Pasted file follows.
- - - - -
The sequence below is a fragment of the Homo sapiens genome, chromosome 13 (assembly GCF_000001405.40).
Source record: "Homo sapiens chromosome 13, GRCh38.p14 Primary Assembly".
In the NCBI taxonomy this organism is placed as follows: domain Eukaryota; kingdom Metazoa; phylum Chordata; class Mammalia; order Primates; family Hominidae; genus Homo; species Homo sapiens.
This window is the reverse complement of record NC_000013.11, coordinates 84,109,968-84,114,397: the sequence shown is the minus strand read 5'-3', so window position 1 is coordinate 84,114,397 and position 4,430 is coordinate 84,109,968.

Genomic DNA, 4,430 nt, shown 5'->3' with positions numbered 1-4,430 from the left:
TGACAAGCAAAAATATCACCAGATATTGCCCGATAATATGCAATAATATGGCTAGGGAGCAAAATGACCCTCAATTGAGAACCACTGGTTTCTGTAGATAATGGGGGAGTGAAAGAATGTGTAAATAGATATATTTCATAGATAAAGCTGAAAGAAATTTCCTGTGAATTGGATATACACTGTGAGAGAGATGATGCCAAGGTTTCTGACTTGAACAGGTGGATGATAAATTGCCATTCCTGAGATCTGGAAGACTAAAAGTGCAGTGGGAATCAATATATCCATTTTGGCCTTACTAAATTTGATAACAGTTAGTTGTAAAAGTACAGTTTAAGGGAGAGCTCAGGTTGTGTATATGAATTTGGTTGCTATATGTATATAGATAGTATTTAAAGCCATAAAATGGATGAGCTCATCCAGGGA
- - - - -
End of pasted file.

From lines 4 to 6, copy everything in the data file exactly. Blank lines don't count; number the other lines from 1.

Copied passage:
This window is the reverse complement of record NC_000013.11, coordinates 84,109,968-84,114,397: the sequence shown is the minus strand read 5'-3', so window position 1 is coordinate 84,114,397 and position 4,430 is coordinate 84,109,968.

Genomic DNA, 4,430 nt, shown 5'->3' with positions numbered 1-4,430 from the left:
TGACAAGCAAAAATATCACCAGATATTGCCCGATAATATGCAATAATATGGCTAGGGAGCAAAATGACCCTCAATTGAGAACCACTGGTTTCTGTAGATAATGGGGGAGTGAAAGAATGTGTAAATAGATATATTTCATAGATAAAGCTGAAAGAAATTTCCTGTGAATTGGATATACACTGTGAGAGAGATGATGCCAAGGTTTCTGACTTGAACAGGTGGATGATAAATTGCCATTCCTGAGATCTGGAAGACTAAAAGTGCAGTGGGAATCAATATATCCATTTTGGCCTTACTAAATTTGATAACAGTTAGTTGTAAAAGTACAGTTTAAGGGAGAGCTCAGGTTGTGTATATGAATTTGGTTGCTATATGTATATAGATAGTATTTAAAGCCATAAAATGGATGAGCTCATCCAGGGA